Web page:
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-   -   Traditions fox river fifty (http://www.firearmstalk.com/forums/f22/traditions-fox-river-fifty-9834/)

YoungGun 01-10-2009 09:27 PM

Traditions fox river fifty
 
i just bought a used Traditions fox river fifty, .50 cal. however it did not come with a manual so if anybody can give me info on it, that would be great. ex, how much powder to use, primers, cleaners..... or know where i can download one. i tried traditionsfirearms.com and they did not have it.

thanks.

canebrake 01-10-2009 10:08 PM

http://i414.photobucket.com/albums/p...Welcome300.gif YoungGun, Glad to have you aboard.

I'm not a black powder guy but someone will be along soon.

Where U @ stalkingbear? Help!!


cane

http://i414.photobucket.com/albums/p...ba0f87e54a.gif

c3shooter 01-11-2009 02:44 AM

Not familair with YOUR gun- I shoot CVAs and Thompson/Center, traditional STYLE muzzleloaders that are percussion cap weapons. First, MOST reloading manuals will have a short section on muzzleloaders. Second, never use anything but black powder OR black powder subsitute, such as Pyrodex, Triple 7, etc. Third- never load a "just fired" rifle- the spark waiting down there will put you in the ranks of the "No Eyebrows" club. Same applies to loading a capped rifle. 4th- There are two types of BP shooters- those that have loaded a ball with no powder, and those that WILL do so at a future date. Learn how to remove the bullet when ya screw up. Sequence is powder-ball-cap. Last- NEVER- I mean NEVER- fire a rifle that the bullet is not fully seated on the powder charge. If crud from earlier shots has caused you bullet to get stuck partway down the bore, trying to shoot it out may kill you. While this may be an improvement of the human gene pool (removing dumb people from breeding population) it is rough on innocent bystanders at the range.:rolleyes:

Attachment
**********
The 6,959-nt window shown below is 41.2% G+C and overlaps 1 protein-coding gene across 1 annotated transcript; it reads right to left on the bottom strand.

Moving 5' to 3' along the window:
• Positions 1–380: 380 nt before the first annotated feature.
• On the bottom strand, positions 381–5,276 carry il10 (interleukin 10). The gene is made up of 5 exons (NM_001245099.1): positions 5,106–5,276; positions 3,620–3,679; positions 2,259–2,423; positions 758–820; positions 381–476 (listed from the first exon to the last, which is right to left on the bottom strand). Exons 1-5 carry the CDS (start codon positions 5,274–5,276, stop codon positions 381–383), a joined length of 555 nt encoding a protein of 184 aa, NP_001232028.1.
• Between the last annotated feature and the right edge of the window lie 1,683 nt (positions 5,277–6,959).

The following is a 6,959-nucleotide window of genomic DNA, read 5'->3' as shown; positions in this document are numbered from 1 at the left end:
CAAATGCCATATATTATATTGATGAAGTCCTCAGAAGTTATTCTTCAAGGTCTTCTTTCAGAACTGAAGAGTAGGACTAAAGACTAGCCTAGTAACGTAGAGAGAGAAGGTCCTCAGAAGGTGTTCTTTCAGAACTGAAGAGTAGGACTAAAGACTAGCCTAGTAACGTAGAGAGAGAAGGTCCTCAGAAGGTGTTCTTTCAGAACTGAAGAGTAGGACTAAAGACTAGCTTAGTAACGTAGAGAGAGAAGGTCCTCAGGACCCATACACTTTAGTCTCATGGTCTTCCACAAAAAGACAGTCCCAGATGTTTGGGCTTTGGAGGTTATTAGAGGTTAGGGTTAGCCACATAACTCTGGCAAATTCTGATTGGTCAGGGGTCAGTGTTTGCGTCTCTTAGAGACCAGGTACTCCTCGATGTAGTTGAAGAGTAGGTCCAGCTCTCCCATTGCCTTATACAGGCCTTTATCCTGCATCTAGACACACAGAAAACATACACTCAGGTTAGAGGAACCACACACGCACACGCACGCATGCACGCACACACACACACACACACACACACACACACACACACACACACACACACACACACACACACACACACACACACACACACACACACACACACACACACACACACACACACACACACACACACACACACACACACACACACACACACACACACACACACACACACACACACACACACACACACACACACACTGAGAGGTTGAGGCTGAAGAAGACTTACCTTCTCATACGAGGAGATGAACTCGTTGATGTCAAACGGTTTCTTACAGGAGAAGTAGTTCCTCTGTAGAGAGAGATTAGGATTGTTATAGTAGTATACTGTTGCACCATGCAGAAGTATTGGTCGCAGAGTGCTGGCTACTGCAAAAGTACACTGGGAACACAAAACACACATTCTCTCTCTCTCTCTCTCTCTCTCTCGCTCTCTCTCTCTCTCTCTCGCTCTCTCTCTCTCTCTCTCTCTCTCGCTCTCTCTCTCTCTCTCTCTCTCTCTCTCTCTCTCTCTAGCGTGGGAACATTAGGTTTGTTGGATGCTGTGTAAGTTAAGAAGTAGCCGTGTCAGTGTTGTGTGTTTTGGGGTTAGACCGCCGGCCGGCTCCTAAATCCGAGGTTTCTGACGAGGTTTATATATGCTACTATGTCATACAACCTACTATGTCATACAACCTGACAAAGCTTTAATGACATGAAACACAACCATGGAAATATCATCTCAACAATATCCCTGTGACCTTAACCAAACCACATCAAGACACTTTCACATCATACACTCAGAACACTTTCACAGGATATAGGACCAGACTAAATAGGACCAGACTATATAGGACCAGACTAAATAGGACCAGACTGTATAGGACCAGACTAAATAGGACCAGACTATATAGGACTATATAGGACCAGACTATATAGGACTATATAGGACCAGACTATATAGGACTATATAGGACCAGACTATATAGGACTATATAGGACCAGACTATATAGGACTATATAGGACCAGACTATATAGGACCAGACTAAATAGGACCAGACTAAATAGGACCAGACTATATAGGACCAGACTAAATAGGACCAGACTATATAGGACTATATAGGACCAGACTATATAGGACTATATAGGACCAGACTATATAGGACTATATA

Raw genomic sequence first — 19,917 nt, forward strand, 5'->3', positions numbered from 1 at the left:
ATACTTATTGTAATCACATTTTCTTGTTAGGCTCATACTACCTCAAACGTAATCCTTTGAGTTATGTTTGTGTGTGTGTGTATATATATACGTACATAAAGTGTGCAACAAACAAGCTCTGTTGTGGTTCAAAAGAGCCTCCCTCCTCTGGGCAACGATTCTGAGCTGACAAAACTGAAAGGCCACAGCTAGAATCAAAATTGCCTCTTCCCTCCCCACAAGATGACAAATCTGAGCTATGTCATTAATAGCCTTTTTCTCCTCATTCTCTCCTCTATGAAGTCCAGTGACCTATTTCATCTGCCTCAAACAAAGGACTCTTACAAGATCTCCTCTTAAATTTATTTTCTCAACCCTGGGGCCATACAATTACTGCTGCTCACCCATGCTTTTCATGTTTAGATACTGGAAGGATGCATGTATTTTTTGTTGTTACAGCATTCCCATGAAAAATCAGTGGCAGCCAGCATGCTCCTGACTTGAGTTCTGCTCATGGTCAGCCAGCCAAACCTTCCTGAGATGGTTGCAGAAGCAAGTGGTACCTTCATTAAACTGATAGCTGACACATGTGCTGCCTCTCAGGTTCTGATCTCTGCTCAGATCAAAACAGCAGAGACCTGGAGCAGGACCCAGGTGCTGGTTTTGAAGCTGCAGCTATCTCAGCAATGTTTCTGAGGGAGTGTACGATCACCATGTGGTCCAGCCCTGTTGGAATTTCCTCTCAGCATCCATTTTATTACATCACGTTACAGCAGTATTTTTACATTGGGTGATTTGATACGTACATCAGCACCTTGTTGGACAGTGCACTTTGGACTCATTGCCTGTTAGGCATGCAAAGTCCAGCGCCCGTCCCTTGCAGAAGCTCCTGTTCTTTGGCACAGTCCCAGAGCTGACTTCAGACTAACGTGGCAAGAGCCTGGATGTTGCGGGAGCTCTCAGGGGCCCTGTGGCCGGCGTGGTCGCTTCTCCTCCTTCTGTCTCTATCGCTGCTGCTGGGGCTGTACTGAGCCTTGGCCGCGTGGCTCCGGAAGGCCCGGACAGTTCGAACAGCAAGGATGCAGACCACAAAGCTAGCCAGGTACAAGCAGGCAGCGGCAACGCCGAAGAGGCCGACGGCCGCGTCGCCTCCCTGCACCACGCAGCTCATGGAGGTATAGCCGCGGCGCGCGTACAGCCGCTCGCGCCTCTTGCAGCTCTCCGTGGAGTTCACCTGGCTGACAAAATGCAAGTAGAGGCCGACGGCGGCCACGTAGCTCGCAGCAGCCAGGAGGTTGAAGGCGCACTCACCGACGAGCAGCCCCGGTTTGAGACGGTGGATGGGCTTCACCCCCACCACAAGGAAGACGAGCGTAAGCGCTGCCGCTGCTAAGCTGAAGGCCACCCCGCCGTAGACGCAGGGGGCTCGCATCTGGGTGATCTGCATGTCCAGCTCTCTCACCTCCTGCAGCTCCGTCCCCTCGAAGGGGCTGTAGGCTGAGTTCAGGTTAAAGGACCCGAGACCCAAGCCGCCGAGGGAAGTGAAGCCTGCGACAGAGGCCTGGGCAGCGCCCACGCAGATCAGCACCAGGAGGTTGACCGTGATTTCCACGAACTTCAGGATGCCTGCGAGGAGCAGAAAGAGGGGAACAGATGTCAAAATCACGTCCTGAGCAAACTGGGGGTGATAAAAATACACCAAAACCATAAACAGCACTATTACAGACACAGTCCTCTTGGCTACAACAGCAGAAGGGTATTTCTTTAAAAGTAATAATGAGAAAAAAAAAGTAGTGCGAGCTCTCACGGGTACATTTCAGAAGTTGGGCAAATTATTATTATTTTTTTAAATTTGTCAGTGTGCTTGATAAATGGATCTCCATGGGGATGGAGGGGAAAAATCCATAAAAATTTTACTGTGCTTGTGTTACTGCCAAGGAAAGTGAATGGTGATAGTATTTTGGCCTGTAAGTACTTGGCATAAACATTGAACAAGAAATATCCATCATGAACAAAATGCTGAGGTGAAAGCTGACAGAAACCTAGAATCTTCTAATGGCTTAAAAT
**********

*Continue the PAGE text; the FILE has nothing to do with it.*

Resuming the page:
As far as charge/ bullet- the traditional load is 1 to 2 times the caliber, in grains of powder. So a 50 caliber would use 50-100 grains of powder. Somewhere between those 2 numbers is the charge that will give you the best accuracy. However, that is for a patched ball- if you are shooting saboted bullets, most come with their own recommendations on powder charges. Damaging a rifle from overloading with black powder is not really possible- all that cannot burn gets blown downrange (and wasted) For caps- if percussion, usually standard #11 caps. If yours is a modern muzzlestuffer that uses 209 shotgun primers, there IS a 209 primer made JUST for muzzleloaders. Check your local gun shop.

Get a reloaders manual, contact the company (bet if you search, you'll find a website) take your time, and enjoy it.

YoungGun 01-18-2009 09:27 PM

Thanks.

i dident relize how much there is to shooting a muzzleloader. if im shooting sabots with the plastic around them. you still need to use a wad correct?

c3shooter 01-19-2009 08:11 AM

With saboted bullets, follow the instructions of whoever made the sabot- but in most cases, no. The sabot takes the place of wad/ patching. To tell you the truth, I stick to REAL soft lead maxi's- Where I live has a 2 month RIFLE season for deer- so if I want to shoot hollow point/ ballistic tip bullets- I go pull out a 308/243/303/7.62R/8mm etc. That 400 gr lead maxi ball will drop a deer faster than a bad habit.

hunter Joe 01-20-2009 05:17 PM

Young Gun, E-Mail Traditions, I'm sure they will gladly send you a manual.


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